• Before making a single edit, Tropedia EXPECTS our site policy and manual of style to be followed. Failure to do so may result in deletion of contributions and blocks of users who refuse to learn to do so. Our policies can be reviewed here.
  • All images MUST now have proper attribution, those who neglect to assign at least the "fair use" licensing to an image may have it deleted. All new pages should use the preloadable templates feature on the edit page to add the appropriate basic page markup. Pages that don't do this will be subject to deletion, with or without explanation.
  • All new trope pages will be made with the "Trope Workshop" found on the "Troper Tools" menu and worked on until they have at least three examples. The Trope workshop specific templates can then be removed and it will be regarded as a regular trope page after being moved to the Main namespace. THIS SHOULD BE WORKING NOW, REPORT ANY ISSUES TO Janna2000, SelfCloak or RRabbit42. DON'T MAKE PAGES MANUALLY UNLESS A TEMPLATE IS BROKEN, AND REPORT IT THAT IS THE CASE. PAGES WILL BE DELETED OTHERWISE IF THEY ARE MISSING BASIC MARKUP.


A Treatise of Schemes and Tropes.png This a Useful Notes page. A Treatise of Schemes and Tropes.png

File:Hong kong sm 2007 4359.gif

Formerly a British trading colony, now a part of the People's Republic of China since its handover in 1997.

The city is highly notable for its film industry, especially in the martial arts area; giving us Bruce Lee, Chow Yun-fat, Donnie Yen, and Jackie Chan, among many others. For example, the film The Departed is directly inspired by The Infernal Affairs Trilogy. Heroic Bloodshed films (especially those made by John Woo) also heavily influenced worldwide action cinema.

In non-Hong Kong fiction, the place features in the James Bond film The Man with the Golden Gun, the novel of The Bourne Supremacy and quite a few other works.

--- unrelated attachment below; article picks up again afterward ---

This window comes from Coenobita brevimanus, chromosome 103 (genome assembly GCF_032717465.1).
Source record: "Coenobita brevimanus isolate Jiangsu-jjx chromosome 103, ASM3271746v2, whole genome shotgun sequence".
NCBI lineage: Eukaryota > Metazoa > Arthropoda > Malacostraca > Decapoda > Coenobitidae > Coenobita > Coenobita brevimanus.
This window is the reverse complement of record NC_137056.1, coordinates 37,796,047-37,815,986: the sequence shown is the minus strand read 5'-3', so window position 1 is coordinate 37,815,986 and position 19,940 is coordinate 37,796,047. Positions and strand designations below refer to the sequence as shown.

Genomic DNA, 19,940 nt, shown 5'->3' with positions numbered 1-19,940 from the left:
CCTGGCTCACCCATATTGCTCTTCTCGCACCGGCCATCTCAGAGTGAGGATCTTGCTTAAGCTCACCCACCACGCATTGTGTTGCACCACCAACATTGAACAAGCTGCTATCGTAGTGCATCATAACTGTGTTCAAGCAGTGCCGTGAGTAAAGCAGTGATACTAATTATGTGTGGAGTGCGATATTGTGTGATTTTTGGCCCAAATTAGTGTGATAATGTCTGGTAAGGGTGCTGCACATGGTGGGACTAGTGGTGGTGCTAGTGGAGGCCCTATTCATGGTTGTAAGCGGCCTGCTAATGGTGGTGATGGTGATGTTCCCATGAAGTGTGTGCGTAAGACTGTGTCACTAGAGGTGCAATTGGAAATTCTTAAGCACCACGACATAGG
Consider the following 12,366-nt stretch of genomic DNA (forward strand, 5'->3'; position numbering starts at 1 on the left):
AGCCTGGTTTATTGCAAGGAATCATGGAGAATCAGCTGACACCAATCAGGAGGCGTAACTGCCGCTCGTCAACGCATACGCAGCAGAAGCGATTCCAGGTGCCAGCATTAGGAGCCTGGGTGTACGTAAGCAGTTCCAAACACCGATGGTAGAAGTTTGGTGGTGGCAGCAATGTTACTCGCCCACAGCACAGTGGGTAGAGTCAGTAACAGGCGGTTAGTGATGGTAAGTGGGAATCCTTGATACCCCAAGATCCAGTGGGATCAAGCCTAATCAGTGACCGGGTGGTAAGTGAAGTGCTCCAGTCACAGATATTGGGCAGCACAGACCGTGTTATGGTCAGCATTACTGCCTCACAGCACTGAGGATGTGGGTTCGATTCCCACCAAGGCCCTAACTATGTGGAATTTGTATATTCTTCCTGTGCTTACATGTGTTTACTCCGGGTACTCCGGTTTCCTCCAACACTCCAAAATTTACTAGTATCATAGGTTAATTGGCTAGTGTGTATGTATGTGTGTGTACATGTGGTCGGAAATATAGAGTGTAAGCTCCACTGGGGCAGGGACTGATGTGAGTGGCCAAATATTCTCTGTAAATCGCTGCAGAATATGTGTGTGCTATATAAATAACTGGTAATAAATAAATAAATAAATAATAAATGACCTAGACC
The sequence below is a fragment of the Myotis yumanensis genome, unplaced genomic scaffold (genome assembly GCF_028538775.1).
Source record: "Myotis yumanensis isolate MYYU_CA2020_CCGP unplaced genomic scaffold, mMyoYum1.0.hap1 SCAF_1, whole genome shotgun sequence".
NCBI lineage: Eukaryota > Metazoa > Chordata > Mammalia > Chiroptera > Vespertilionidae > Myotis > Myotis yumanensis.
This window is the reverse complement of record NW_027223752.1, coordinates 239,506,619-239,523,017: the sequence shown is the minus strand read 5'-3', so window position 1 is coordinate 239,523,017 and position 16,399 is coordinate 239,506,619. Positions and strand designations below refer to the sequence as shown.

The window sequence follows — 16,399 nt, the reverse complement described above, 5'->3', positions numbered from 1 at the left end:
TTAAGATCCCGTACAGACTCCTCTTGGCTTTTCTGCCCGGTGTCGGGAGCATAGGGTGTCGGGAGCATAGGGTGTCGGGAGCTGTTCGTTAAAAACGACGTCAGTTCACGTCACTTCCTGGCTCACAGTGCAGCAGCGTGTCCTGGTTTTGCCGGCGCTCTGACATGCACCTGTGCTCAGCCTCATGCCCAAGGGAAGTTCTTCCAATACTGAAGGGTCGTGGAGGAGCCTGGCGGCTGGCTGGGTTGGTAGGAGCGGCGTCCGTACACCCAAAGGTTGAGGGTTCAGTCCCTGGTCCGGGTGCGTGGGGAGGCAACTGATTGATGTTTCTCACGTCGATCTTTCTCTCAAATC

A notable area of the city was the Kowloon Walled City. Even in the colonial days, it became notorious as a den of lawlessness, with brothels, Opium Dens and bad dentists (as in seriously unhygenic). Eventually the PRC and Britain decided they'd had enough and demolished the whole rotten place. The site is now a nice public park, but if you want to see the Walled City in all its hideousness, catch the movie Bloodsport starring Jean-Claude Van Damme.

The city is also quite well-known as the shopping destination for Southeast Asian tourists, sharing the spot with Singapore. This is due to the variety of goods available, from the most high-end electronic goods to the cheapest Chinese knockoff t-shirt. The big stores selling brand-name goods usually hold sales during holiday seasons to capitalize on this, slashing prices down up to 50%.

Also notable is its immigrant population. There are many Filipina and Indonesian maids working in the city, and they all gather at Victoria park on Sundays. There are cases of abuse by Chinese employers, but they are generally taken care of quickly since the government has laws that provide for their general well-being while they are employed in the country, and there is a civil body set up by former immigrants who managed to make a living there. The Indian and Pakistani population is also quite significant, and it is possible to find an entire department store filled entirely by Indian workers selling goods that cater to the Indian community.

Other useful points: The Special Autonomous Region or SAR (as it is now called) is broadly divided as follows: